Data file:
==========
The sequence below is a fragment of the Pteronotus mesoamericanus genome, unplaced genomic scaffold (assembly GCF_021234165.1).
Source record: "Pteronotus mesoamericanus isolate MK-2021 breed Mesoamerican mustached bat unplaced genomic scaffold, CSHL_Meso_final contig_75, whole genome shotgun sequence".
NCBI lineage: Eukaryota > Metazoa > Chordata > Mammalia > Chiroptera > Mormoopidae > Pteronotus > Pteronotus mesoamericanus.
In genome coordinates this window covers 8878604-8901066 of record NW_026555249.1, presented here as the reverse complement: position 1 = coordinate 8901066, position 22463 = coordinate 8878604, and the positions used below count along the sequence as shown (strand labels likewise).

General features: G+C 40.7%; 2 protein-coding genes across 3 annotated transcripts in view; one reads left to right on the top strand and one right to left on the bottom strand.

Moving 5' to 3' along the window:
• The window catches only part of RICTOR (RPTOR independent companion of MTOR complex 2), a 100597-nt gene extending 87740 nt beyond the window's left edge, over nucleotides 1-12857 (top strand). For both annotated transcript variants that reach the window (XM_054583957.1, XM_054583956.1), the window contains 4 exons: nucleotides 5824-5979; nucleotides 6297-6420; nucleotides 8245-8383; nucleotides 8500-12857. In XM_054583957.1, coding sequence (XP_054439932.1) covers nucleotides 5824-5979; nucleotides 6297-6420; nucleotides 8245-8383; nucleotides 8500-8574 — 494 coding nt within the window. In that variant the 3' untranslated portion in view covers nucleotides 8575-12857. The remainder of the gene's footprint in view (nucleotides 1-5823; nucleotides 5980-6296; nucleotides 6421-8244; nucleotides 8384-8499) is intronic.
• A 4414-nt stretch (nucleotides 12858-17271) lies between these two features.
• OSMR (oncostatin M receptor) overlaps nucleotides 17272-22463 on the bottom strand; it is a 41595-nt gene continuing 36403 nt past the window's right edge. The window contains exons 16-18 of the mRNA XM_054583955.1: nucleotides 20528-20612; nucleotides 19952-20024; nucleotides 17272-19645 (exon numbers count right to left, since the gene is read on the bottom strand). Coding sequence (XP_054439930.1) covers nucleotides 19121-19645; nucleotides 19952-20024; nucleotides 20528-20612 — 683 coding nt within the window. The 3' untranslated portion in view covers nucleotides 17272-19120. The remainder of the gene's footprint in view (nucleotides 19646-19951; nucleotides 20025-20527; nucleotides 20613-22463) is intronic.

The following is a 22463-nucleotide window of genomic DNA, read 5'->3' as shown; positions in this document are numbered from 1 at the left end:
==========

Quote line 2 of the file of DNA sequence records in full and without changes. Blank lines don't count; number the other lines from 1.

Source record: "Pteronotus mesoamericanus isolate MK-2021 breed Mesoamerican mustached bat unplaced genomic scaffold, CSHL_Meso_final contig_75, whole genome shotgun sequence".